OnePlus got started with affordable so-called “flagship killers” like the OnePlus One and OnePlus 3. But over the years, its phones have become more expensive (as have most phones, to be fair). Its focus on getting more features and advanced hardware has increased too, though, culminating in the recent OnePlus 8 Pro — every bit a true "flagship," and with a price tag to match. Fans of the brand have thus yearned for a return to the alluring value proposition of old, and the company has finally obliged in the form of the OnePlus Nord.

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Samsung Galaxy A11 review: A competent entry-level smartphone

Samsung has so many budget phones that it can be hard to keep track of them all. One of the company's more recent releases is the Galaxy A11, a low-end device with an MSRP of $179.99. However, the sub-$200 price bracket is a highly competitive one, and the Galaxy A11 is fighting the new Moto E, Nokia 2.3, and even other Samsung-made phones for your hard-earned cash.

The Galaxy A11 sits near the bottom of Samsung's phone lineup in the United States, alongside last year's Galaxy A10e and the Galaxy A01. It's a capable smartphone, but depending on what features you care about, there are better options out there.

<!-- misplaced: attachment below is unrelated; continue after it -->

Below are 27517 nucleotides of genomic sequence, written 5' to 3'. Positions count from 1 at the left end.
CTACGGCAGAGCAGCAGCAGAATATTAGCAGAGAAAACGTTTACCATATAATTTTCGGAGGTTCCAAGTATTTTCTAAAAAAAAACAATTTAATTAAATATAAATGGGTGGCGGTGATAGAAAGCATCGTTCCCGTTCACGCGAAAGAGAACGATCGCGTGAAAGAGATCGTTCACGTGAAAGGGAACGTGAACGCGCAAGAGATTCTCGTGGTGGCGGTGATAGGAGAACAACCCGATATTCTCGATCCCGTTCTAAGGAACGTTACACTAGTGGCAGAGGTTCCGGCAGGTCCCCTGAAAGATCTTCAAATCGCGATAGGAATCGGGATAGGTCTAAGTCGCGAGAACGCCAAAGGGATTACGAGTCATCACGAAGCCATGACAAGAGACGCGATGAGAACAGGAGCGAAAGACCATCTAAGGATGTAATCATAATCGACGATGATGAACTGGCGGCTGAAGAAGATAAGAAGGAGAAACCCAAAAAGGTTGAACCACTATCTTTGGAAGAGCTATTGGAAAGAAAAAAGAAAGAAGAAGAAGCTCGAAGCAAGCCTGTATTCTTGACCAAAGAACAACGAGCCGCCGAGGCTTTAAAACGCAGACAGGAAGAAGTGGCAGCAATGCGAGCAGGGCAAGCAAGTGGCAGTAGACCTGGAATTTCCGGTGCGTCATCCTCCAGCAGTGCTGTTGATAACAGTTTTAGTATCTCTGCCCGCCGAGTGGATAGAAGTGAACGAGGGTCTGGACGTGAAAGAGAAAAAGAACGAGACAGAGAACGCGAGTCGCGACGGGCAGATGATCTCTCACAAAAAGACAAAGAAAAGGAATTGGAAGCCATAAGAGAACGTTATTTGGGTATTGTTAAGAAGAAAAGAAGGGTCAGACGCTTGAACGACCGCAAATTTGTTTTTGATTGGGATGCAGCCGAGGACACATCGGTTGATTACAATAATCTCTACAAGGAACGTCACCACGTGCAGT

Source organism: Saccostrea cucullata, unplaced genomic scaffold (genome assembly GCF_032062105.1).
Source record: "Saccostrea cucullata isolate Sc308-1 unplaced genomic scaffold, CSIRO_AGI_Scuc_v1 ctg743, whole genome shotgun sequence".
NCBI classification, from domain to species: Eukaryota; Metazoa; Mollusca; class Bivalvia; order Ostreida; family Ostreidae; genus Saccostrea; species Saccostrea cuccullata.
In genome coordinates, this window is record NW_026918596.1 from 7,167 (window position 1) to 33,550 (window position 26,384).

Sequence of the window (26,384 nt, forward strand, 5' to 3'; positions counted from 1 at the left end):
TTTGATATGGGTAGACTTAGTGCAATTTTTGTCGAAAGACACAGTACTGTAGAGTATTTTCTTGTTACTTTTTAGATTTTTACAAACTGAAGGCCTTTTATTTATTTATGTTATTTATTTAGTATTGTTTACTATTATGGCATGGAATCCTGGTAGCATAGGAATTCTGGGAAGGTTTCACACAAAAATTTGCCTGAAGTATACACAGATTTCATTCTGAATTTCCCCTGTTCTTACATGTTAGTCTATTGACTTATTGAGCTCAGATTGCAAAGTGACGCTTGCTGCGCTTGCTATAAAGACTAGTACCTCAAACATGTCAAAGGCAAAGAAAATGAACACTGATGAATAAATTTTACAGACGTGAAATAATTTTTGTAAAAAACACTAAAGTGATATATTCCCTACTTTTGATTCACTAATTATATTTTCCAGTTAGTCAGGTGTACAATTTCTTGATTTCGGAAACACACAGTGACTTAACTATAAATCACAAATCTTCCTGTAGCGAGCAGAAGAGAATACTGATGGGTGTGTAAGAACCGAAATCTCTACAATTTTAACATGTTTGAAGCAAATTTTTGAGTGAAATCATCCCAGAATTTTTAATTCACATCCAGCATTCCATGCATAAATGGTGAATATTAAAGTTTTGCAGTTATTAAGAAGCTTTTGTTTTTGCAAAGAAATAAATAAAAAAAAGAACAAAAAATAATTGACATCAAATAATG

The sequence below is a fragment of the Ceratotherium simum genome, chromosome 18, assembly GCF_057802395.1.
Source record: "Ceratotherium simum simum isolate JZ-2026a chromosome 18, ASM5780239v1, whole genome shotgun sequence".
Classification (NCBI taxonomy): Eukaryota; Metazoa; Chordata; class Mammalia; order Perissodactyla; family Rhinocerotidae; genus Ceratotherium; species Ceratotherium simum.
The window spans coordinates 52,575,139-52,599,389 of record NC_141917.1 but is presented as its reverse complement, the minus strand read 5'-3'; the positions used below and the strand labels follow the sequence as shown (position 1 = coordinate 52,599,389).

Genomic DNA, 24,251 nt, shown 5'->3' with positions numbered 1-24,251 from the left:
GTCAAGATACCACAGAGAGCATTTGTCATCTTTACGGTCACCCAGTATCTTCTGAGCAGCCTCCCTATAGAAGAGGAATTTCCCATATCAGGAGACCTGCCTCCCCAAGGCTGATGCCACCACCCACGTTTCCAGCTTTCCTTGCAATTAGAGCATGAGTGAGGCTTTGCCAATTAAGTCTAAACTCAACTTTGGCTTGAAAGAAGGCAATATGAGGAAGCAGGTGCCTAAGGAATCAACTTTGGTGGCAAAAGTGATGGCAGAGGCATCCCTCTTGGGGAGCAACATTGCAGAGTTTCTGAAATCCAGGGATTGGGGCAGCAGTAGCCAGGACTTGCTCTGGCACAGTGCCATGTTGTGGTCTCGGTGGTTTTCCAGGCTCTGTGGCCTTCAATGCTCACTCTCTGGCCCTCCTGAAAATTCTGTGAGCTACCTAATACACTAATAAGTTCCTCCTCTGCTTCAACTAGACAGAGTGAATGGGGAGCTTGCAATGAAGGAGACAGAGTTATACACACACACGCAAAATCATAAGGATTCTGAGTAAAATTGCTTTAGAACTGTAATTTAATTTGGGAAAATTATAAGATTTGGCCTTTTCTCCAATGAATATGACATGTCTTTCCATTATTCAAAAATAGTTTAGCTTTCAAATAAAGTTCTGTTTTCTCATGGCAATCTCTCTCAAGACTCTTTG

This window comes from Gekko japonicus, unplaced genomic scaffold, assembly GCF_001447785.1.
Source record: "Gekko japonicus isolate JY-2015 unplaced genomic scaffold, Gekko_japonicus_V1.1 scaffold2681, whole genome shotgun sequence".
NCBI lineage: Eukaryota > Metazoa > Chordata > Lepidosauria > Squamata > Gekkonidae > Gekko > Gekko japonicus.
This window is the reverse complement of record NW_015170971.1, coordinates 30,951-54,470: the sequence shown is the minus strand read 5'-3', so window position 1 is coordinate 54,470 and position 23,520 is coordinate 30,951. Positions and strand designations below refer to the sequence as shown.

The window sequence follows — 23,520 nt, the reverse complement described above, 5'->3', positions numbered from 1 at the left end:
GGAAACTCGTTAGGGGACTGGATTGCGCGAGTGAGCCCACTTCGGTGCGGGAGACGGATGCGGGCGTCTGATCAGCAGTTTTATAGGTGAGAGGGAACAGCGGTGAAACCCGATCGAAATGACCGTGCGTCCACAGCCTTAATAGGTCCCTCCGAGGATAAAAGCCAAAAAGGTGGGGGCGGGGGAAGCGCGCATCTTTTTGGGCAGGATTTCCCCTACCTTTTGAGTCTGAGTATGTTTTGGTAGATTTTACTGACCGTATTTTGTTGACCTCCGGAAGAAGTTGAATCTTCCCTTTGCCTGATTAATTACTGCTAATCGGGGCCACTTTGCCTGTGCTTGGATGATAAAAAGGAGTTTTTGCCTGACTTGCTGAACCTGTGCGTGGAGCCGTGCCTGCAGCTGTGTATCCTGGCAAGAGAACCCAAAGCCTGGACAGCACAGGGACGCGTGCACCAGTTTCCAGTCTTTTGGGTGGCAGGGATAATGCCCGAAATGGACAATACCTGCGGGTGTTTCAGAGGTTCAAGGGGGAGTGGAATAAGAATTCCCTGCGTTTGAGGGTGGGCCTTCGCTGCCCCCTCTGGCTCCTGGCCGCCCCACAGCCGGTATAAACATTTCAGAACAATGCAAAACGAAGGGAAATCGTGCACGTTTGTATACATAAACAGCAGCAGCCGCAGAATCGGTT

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Motorola Edge review: Lasts so long on a charge you'll get tired of holding it

Motorola took a few years off from making flagship phones, but 2020 was supposed to be its big chance to get back into the high-end. Well, it's a lot harder to sell a $1,000 phone in the midst of a global pandemic, but maybe a somewhat cheaper phone has a shot? The new Motorola Edge is the pared-down version of the Edge+ that launched a few months ago. Unlike that phone, this one is unlocked and has a Snapdragon 765 for 5G connectivity rather than the 865.

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OnePlus Buds review: Fantastic $80 AirPods knockoffs

Bluetooth headphones are a dime a dozen, but good headphones — especially good true wireless headphones — are anything but cheap. OnePlus used to be known for its "flagship-killer" mantra, and now the company is bringing the same approach to Bluetooth headphones with its new OnePlus Buds. For just $80, you can get a good-sounding and very comfortable pair of truly wireless earbuds (or, more honestly speaking, AirPods clones), and they're easy to recommend.

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Fire HD 8 Plus (2020) review: One step closer to the combo tablet-smart display dream

Amazon's Fire tablets are popular for one, simple reason: they're really, really cheap. But what happens when you make a slightly-less-cheap Fire tablet? That's the question Amazon sought to answer with the Fire HD 8 Plus, a very-slightly-better version of the new Amazon Fire HD 8 last month, which was already a decent upgrade from previous Fire tablets in both hardware and software.

With the HD 8 Plus, Amazon attempts to bring some quality of life improvements like more RAM and wireless charging—a rarity in any tablet—to the table. Combined with the wireless charging stand that essentially turns the HD 8 Plus into a detachable Echo Show, Amazon has what to date is probably the best version of a combination tablet smart display (even if it's not amazing as either).